Identifying static and kinetic lipid phenotypes by high resolution UPLC-MS: unraveling diet-induced changes in lipid homeostasis by coupling metabolomics and fluxomics.
      ). Another used computational analyses of transcriptomic and metabolomic data on 59 cell lines from different types of cancer to identify a metabolic consensus phenotype associated with tumor cell chemosensitivity to platinum-based drugs (
      • Araki Y.
      • Andoh A.
      • Tsujikawa T.
      • Fujiyama Y.
      • Bamba T.
      Alterations in intestinal microflora, faecal bile acids and short chain fatty acids in dextran sulphate sodium-induced experimental acute colitis in rats.
      ).
      However, due to the heterogeneity of tumors, merely identifying therapeutic opportunities is not sufficient; it is also necessary to develop methods for predicting which patients will benefit from specific therapeutic regimes. Transcriptional and metabolic changes associated with disease states can be detected using omics technologies, leading to the identification of combinations of prognostic markers such as oncometabolites and transcriptionally regulated metabolic networks. Such indicators could potentially be used to determine when it may be beneficial to treat a particular cancer patient with a drug or drug mixture that is normally used to manage other disease conditions. For example, they may indicate that it would be helpful to treat a patient with fibrates, which are used to reduce blood cholesterol and triglyceride levels (
      • Oosterveer M.H.
      • Grefhorst A.
      • van Dijk T.H.
      • Havinga R.
      • Staels B.
      • Kuipers F.
      • Groen A.K.
      • Reijngoud D.J.
      Fenofibrate simultaneously induces hepatic fatty acid oxidation, synthesis, and elongation in mice.
      ).
      Our combined approach of transcriptomic and metabolomic profiling revealed a central metabolic switch that occurs in daunorubicin (DNR)-resistant P-gp overexpressing leukemia cells. Compared with DNR-sensitive cells, the resistant cells are more dependent on glucose but less dependent on glutamine and fatty acids. We demonstrate how knowledge gained from combined transcriptomic and metabolomic analyses can be exploited to develop new induction treatment strategies involving drugs approved for unrelated indications with relatively low toxicity, which at relevant concentrations, sensitize resistant leukemia cells to DNR treatment.

      DISCUSSION

      To identify and characterize metabolic shifts associated with drug resistance, which could serve as potential markers or targets for individualized therapy, we applied an aggressive selection strategy to obtain a cancerous ALL cell fraction designated CEM/R2 that was capable of tolerating exposure to a clinically relevant DNR concentration (Fig. 1, A and B). We studied these DNR-resistant, P-gp overexpressing ALL cells using global transcriptional and metabolic profiling approaches. From the resulting data, we generated hypotheses regarding the metabolic vulnerability of the resistant cells. Finally, we tested the validity and generality of our hypotheses by performing cell viability assays in both the CEM/R2 cells and a P-gp overexpressing DNR-resistant AML cell line. Our results are summarized graphically in Fig. 6.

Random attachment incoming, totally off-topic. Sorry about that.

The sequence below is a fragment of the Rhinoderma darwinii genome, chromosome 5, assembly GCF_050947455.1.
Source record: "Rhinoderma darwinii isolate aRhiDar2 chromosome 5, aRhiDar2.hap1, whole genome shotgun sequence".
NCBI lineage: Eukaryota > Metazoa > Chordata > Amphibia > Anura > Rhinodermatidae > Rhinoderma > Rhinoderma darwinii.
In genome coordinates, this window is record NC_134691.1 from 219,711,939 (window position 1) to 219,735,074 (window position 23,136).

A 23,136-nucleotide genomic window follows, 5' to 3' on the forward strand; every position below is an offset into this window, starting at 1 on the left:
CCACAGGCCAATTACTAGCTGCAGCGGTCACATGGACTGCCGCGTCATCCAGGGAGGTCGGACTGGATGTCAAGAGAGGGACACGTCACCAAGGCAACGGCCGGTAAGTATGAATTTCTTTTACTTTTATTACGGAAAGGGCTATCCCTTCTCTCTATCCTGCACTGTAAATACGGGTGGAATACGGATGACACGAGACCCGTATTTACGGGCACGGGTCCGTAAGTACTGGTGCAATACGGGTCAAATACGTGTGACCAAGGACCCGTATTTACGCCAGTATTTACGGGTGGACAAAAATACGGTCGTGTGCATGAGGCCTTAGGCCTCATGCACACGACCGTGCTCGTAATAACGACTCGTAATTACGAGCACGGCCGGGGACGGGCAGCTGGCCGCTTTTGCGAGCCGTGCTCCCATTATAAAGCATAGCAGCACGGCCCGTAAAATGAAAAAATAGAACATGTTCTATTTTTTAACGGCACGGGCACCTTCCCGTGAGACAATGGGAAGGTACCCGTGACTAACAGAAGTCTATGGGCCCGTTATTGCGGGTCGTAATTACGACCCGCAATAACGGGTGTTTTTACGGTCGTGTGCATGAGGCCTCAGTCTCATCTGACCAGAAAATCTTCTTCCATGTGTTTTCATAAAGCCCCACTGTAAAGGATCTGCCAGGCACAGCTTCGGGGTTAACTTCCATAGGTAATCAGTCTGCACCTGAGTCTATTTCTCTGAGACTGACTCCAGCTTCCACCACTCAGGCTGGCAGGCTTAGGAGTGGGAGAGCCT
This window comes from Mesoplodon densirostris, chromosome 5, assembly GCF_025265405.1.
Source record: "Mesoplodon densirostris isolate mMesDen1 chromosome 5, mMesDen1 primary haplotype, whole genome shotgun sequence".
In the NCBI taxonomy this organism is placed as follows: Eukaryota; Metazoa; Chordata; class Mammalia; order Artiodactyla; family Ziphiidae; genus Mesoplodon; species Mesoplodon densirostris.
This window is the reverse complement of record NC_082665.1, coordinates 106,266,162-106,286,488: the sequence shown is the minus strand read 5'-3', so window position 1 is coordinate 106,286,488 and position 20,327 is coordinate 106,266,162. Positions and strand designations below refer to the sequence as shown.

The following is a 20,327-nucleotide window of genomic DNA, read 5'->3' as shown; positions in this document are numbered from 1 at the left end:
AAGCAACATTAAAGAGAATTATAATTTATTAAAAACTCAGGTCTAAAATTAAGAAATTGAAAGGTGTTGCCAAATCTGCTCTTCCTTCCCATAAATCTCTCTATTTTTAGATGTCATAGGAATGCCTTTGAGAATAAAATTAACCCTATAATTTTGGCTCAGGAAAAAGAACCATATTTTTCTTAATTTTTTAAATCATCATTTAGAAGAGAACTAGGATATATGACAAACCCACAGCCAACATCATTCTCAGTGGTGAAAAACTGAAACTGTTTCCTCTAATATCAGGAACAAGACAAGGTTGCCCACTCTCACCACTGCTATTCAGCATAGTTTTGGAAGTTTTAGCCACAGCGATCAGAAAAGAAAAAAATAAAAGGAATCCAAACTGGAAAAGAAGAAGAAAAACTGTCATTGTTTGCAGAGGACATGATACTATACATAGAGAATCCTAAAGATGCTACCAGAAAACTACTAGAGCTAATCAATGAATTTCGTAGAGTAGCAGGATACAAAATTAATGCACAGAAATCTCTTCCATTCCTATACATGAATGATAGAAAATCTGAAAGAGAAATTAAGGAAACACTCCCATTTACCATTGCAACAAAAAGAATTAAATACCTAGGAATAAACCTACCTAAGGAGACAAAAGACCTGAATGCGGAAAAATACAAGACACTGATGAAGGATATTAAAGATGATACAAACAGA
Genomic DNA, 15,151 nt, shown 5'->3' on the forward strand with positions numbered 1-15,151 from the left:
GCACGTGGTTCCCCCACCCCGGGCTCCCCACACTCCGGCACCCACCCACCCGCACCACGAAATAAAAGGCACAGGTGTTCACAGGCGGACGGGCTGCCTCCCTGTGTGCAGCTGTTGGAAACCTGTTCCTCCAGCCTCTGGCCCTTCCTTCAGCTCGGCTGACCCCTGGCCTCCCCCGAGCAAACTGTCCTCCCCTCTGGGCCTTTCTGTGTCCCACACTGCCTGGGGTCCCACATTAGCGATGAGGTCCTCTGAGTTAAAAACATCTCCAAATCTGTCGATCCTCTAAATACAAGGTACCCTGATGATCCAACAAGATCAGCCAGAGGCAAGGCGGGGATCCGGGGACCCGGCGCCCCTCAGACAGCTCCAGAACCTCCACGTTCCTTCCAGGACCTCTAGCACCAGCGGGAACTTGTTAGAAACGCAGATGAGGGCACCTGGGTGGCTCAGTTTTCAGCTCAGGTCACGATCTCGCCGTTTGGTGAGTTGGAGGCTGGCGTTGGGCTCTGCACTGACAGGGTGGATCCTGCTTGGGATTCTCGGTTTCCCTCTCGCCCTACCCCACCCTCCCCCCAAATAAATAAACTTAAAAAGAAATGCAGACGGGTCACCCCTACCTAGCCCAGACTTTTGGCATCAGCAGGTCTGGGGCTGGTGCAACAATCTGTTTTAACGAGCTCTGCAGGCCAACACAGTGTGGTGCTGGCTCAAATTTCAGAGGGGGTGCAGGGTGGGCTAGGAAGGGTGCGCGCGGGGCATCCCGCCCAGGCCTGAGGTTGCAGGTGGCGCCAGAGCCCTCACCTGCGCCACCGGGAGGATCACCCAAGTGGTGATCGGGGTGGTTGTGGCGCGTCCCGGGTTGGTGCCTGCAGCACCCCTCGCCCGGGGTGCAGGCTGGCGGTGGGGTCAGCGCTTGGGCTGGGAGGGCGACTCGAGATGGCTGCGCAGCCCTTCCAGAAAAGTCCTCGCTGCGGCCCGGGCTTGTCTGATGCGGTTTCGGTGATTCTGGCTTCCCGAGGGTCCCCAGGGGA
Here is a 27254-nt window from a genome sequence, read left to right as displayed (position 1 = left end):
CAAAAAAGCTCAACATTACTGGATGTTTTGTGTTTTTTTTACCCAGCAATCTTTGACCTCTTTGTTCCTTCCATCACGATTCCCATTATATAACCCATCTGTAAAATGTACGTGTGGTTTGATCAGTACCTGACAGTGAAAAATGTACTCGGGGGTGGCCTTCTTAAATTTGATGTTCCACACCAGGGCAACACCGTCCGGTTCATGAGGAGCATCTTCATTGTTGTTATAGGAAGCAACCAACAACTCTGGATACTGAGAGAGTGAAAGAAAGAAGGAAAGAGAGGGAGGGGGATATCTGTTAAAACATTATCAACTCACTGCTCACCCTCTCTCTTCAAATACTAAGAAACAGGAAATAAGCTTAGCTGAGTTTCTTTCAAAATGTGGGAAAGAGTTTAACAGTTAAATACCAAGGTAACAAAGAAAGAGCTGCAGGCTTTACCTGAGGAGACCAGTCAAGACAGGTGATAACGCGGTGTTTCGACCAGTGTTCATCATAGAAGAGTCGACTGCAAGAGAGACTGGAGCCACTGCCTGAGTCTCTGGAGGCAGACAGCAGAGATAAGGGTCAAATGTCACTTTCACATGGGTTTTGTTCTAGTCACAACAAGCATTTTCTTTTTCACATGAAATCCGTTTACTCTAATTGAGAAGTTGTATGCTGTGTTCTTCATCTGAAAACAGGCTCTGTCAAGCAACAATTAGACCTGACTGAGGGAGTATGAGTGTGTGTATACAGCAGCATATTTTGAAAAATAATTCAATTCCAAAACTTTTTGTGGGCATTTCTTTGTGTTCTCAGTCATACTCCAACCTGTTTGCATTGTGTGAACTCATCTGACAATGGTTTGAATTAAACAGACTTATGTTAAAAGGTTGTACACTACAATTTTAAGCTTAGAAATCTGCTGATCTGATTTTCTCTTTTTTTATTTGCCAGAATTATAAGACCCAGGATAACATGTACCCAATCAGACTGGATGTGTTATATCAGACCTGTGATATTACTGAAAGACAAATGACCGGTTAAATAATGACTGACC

Figure thumbnail gr6
      FIGURE 6.The metabolic rewiring of resistant leukemia cells. Resistant cells depend more on glycolysis and TCA but less on FAO and glutaminolysis. A reduced pantothenic acid uptake capacity might be central to this phenotype because of the importance of PA in allowing cells to maintain adequate CoA levels. The loss of DNAJC15 expression might also reflect a pro-survival signal mediated through a mitochondrial uncoupling mechanism. Green, up-regulated/activation. Red, down-regulated/inhibition.
      RNAseq analyses revealed that transcripts of three genes were present in CEM but not in CEM/R2 cells (supplemental Table S1). One of these genes was DNAJC15, which encodes a methylation-controlled J protein belonging to the HSP40 family. Loss of expression of this protein has been implicated in de novo chemoresistance in ovarian cancer (
      • Shridhar V.
      • Bible K.C.
      • Staub J.
      • Avula R.
      • Lee Y.K.
      • Kalli K.
      • Huang H.
      • Hartmann L.C.
      • Kaufmann S.H.
      • Smith D.I.
      Loss of expression of a new member of the DNAJ protein family confers resistance to chemotherapeutic agents used in the treatment of ovarian cancer.
      ), whereas its overexpression in an ovarian cancer cell line yielded improved chemosensitivity (
      • Witham J.
      • Vidot S.
      • Agarwal R.
      • Kaye S.B.
      • Richardson A.
      Transient ectopic expression as a method to detect genes conferring drug resistance.
      ). Ovarian and breast cancer patients exposed to continuous chemotherapy exhibited lower levels of DNAJC15 protein and enhanced drug resistance (
      • Strathdee G.
      • Davies B.R.
      • Vass J.K.
      • Siddiqui N.
      • Brown R.
      Cell type-specific methylation of an intronic CpG island controls expression of the MCJ gene.
      ,
      • Lindsey J.C.
      • Lusher M.E.
      • Strathdee G.
      • Brown R.
      • Gilbertson R.J.
      • Bailey S.